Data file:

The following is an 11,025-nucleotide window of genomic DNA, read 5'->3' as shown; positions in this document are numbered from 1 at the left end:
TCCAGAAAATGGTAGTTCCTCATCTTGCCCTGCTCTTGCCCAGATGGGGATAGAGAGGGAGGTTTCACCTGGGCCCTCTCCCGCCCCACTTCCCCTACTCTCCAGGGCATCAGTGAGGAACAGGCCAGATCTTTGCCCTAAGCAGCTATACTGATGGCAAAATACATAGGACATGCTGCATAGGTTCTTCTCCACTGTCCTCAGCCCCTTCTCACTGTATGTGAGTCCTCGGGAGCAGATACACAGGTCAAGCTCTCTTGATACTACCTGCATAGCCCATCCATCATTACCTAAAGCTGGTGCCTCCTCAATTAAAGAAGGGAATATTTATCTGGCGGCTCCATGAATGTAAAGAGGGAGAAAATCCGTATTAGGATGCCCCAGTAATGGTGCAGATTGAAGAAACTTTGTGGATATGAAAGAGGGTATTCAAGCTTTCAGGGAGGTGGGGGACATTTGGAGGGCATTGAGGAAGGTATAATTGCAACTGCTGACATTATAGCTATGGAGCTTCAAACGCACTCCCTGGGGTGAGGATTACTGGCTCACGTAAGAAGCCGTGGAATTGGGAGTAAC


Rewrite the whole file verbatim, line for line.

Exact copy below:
The following is an 11,025-nucleotide window of genomic DNA, read 5'->3' as shown; positions in this document are numbered from 1 at the left end:
TCCAGAAAATGGTAGTTCCTCATCTTGCCCTGCTCTTGCCCAGATGGGGATAGAGAGGGAGGTTTCACCTGGGCCCTCTCCCGCCCCACTTCCCCTACTCTCCAGGGCATCAGTGAGGAACAGGCCAGATCTTTGCCCTAAGCAGCTATACTGATGGCAAAATACATAGGACATGCTGCATAGGTTCTTCTCCACTGTCCTCAGCCCCTTCTCACTGTATGTGAGTCCTCGGGAGCAGATACACAGGTCAAGCTCTCTTGATACTACCTGCATAGCCCATCCATCATTACCTAAAGCTGGTGCCTCCTCAATTAAAGAAGGGAATATTTATCTGGCGGCTCCATGAATGTAAAGAGGGAGAAAATCCGTATTAGGATGCCCCAGTAATGGTGCAGATTGAAGAAACTTTGTGGATATGAAAGAGGGTATTCAAGCTTTCAGGGAGGTGGGGGACATTTGGAGGGCATTGAGGAAGGTATAATTGCAACTGCTGACATTATAGCTATGGAGCTTCAAACGCACTCCCTGGGGTGAGGATTACTGGCTCACGTAAGAAGCCGTGGAATTGGGAGTAAC